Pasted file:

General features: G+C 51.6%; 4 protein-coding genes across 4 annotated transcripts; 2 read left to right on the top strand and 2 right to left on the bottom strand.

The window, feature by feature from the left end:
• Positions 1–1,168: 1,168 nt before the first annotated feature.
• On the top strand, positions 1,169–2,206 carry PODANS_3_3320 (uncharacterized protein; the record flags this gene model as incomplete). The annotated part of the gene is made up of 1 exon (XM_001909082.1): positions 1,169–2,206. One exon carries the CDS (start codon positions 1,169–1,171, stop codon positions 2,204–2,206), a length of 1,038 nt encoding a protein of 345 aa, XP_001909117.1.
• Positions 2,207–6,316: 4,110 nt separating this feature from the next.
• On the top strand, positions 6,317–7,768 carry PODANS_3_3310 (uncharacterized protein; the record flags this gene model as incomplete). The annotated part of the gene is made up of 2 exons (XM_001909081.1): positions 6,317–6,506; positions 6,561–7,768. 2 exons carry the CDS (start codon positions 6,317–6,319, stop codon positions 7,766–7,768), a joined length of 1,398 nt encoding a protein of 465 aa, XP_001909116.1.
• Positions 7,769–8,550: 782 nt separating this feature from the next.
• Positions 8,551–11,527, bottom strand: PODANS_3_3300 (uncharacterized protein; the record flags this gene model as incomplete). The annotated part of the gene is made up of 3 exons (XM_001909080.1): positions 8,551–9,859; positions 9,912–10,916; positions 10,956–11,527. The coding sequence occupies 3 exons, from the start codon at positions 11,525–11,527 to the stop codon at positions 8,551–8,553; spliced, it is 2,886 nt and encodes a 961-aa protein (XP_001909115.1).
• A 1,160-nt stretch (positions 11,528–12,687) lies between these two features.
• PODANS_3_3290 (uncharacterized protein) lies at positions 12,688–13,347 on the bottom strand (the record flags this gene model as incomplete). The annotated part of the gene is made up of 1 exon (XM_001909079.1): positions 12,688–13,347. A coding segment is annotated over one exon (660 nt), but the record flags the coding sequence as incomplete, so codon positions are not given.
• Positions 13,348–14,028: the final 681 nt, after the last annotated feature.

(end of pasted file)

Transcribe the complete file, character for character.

General features: G+C 51.6%; 4 protein-coding genes across 4 annotated transcripts; 2 read left to right on the top strand and 2 right to left on the bottom strand.

The window, feature by feature from the left end:
• Positions 1–1,168: 1,168 nt before the first annotated feature.
• On the top strand, positions 1,169–2,206 carry PODANS_3_3320 (uncharacterized protein; the record flags this gene model as incomplete). The annotated part of the gene is made up of 1 exon (XM_001909082.1): positions 1,169–2,206. One exon carries the CDS (start codon positions 1,169–1,171, stop codon positions 2,204–2,206), a length of 1,038 nt encoding a protein of 345 aa, XP_001909117.1.
• Positions 2,207–6,316: 4,110 nt separating this feature from the next.
• On the top strand, positions 6,317–7,768 carry PODANS_3_3310 (uncharacterized protein; the record flags this gene model as incomplete). The annotated part of the gene is made up of 2 exons (XM_001909081.1): positions 6,317–6,506; positions 6,561–7,768. 2 exons carry the CDS (start codon positions 6,317–6,319, stop codon positions 7,766–7,768), a joined length of 1,398 nt encoding a protein of 465 aa, XP_001909116.1.
• Positions 7,769–8,550: 782 nt separating this feature from the next.
• Positions 8,551–11,527, bottom strand: PODANS_3_3300 (uncharacterized protein; the record flags this gene model as incomplete). The annotated part of the gene is made up of 3 exons (XM_001909080.1): positions 8,551–9,859; positions 9,912–10,916; positions 10,956–11,527. The coding sequence occupies 3 exons, from the start codon at positions 11,525–11,527 to the stop codon at positions 8,551–8,553; spliced, it is 2,886 nt and encodes a 961-aa protein (XP_001909115.1).
• A 1,160-nt stretch (positions 11,528–12,687) lies between these two features.
• PODANS_3_3290 (uncharacterized protein) lies at positions 12,688–13,347 on the bottom strand (the record flags this gene model as incomplete). The annotated part of the gene is made up of 1 exon (XM_001909079.1): positions 12,688–13,347. A coding segment is annotated over one exon (660 nt), but the record flags the coding sequence as incomplete, so codon positions are not given.
• Positions 13,348–14,028: the final 681 nt, after the last annotated feature.